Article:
Israel was founded as an ethno-state (though it is worth noting that a quarter of its citizens are not Jewish); the United States of America was not. Israel is surrounded by hostile neighbors; the United States is not. A Palestinian right of return would mean forcing a nation of 8 million to accept as many as 4 to 5 million immigrants, many of whom are hostile to its statehood; proportionately, that would be analogous to an influx of 150 million into the U.S. If such a proposal were on the table, Coulter and Trump certainly wouldn’t be the only ones to oppose it. 

The “double standards” argument has blatantly anti-Semitic overtones, since it invariably invokes Israel and never other small nations, like Finland, that limit immigration and grant automatic citizenship on the basis of ethnic background. But there’s an even more bigoted—and, well, deranged— subtext of nefarious Jewish conspiracy.

This argument originates in the writings of Kevin MacDonald, a now-retired California State University-Long Beach psychology professor who has something of a fixation on Jews. In his 2003 book, The Culture of Critique, McDonald argues that Judaism is a collective evolutionary strategy by which Jews seek dominance and that, where they have minority status, this strategy is to subvert and weaken gentile majority culture—such as destroying Russia by engineering the Bolshevik revolution of 1917. In America, MacDonald believes, one of the chief Jewish strategies is to undermine white culture via unrestricted immigration.

MacDonald is a regular contributor to VDARE—where, it should be noted, he is far from the only one pushing outlandish ideas about Jewish subversion; one of the site’s regular bloggers, Steve Sailer, has suggested that Jews “use their influence over the media” to “demoralize and divide” other groups. MacDonald is also the founder and editor-in-chief of The Occidental Observer, a “white identity” website that has some nice things to say about Nazi Germany—and where topic tags include “Israel Lobby,” “Holocaust Industry,” “Jewish aggressiveness,” “Jewish influence,” “Jewish wealth,” and “Historical anti-Jewish writings.” One of the largest tags, with over 50 articles, is “Jewish hypocrisy and double standards on immigration and multiculturalism in Israel versus the Diaspora.”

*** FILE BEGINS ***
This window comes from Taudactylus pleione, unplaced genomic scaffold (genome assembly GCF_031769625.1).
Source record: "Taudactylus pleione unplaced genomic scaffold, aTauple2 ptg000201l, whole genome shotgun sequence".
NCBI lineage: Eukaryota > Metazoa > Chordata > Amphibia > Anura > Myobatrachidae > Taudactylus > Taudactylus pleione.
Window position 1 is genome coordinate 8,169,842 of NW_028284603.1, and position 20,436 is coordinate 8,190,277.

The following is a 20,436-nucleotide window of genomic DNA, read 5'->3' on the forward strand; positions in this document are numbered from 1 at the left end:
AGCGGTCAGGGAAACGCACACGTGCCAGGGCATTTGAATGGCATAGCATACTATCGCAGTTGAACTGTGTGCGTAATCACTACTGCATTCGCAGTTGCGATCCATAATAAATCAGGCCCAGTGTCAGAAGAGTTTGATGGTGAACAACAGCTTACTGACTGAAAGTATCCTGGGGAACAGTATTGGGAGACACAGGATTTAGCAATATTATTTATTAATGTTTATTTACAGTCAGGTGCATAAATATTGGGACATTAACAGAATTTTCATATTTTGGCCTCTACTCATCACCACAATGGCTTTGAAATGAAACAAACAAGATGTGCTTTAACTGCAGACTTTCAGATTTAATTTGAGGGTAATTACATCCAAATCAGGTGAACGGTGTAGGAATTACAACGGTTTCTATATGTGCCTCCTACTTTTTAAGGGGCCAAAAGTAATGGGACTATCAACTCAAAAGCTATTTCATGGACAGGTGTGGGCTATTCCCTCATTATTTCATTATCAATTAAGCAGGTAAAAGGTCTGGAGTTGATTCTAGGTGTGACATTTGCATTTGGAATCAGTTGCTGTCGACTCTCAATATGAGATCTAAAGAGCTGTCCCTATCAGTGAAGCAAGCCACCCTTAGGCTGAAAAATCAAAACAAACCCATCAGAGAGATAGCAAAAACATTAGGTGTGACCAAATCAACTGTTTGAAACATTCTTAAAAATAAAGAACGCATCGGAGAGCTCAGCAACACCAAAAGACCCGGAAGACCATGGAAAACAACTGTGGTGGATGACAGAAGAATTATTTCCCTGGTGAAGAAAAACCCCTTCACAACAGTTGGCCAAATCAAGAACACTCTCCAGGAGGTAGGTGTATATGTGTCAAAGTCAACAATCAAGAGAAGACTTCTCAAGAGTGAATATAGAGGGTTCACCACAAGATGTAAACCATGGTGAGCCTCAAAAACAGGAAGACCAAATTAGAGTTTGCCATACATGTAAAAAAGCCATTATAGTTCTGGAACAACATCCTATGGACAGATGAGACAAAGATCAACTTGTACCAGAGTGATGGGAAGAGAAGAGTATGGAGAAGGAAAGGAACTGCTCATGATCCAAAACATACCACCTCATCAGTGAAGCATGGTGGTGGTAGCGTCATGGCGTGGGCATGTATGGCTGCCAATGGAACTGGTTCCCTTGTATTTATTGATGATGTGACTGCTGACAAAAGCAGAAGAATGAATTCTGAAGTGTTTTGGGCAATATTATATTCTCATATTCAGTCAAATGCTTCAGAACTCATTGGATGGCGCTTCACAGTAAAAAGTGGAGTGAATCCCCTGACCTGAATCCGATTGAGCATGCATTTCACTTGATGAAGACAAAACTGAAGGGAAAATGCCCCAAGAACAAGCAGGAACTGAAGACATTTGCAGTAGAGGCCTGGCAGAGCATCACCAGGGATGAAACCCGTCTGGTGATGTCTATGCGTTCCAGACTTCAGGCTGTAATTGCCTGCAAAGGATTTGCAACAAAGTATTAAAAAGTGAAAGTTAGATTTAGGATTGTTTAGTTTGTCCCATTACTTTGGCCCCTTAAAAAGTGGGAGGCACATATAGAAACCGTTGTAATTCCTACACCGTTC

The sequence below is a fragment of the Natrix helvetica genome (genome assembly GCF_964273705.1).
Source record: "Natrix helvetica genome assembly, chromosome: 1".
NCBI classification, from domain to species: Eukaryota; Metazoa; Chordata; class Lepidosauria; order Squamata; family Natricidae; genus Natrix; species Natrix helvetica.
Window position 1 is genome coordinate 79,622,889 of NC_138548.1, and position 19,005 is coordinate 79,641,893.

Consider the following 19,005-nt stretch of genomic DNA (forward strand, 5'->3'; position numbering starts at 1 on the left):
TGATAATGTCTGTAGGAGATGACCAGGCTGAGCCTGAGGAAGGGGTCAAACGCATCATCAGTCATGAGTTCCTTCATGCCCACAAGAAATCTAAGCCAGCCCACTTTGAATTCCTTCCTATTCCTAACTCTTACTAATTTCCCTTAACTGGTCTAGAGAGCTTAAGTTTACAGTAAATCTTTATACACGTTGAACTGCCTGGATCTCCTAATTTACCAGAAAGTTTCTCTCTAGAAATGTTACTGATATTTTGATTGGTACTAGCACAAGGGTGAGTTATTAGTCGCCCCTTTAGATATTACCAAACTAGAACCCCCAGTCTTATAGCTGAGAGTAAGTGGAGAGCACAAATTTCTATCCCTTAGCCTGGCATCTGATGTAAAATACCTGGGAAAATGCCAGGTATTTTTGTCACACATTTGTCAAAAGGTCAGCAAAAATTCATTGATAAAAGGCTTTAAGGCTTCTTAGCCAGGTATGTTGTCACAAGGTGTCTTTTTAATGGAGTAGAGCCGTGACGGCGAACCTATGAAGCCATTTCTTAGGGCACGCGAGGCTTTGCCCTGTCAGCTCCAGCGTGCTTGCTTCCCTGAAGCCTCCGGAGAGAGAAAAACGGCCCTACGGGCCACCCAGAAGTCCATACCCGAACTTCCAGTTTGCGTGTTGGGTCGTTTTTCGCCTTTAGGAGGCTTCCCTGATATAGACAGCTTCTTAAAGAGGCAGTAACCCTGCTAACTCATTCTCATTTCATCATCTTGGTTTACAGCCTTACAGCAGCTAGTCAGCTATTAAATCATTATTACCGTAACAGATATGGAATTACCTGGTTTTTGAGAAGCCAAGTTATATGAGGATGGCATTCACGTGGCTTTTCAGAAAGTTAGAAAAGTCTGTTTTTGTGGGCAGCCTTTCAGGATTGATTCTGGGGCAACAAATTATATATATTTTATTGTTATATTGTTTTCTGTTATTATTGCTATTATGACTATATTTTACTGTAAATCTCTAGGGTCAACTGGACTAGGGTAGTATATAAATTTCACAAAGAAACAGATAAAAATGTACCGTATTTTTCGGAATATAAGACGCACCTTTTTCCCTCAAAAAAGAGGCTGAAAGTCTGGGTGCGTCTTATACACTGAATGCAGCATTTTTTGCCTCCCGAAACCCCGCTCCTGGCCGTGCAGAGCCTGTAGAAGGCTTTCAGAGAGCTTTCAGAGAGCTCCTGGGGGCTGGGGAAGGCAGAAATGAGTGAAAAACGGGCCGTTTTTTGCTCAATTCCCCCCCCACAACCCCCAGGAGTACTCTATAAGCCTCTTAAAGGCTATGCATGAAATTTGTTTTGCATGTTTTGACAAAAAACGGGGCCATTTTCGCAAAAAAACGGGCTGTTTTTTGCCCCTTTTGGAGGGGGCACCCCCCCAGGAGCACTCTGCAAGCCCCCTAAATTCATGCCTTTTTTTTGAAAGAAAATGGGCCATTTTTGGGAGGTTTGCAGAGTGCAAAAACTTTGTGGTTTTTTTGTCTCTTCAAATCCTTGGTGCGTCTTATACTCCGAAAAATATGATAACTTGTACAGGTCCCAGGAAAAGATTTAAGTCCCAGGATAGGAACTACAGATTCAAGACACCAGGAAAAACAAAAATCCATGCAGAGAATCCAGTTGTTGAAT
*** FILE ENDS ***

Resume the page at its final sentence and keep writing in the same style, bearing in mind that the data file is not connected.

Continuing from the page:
Coulter’s accusation of hypocrisy in the passage from Adios, America! is not overtly directed at the Jews; but the implications of her taunt are unmistakable. Nor does she propose a “white homeland” or a right to self-determination for American whites as a group, as do many alt-rightists; she is simply quite explicit in her view that massive immigration should be opposed for racial reasons—because it “changes America’s ethnicity.”

Coulter has a long history of saying odious things, often sneaking them in under the cover of she-can’t-really-mean-that edgy humor. (Writing about Adios, America in The Daily Beast, Lloyd Grove wondered if she was “merely engaging in perverse, albeit attention-getting, performance art.”) But now, Coulter doesn’t really bother to hide the fact that she does mean it—and her brand of odiousness is fueling the revolt that has made Donald Trump the presumptive Republican presidential nominee.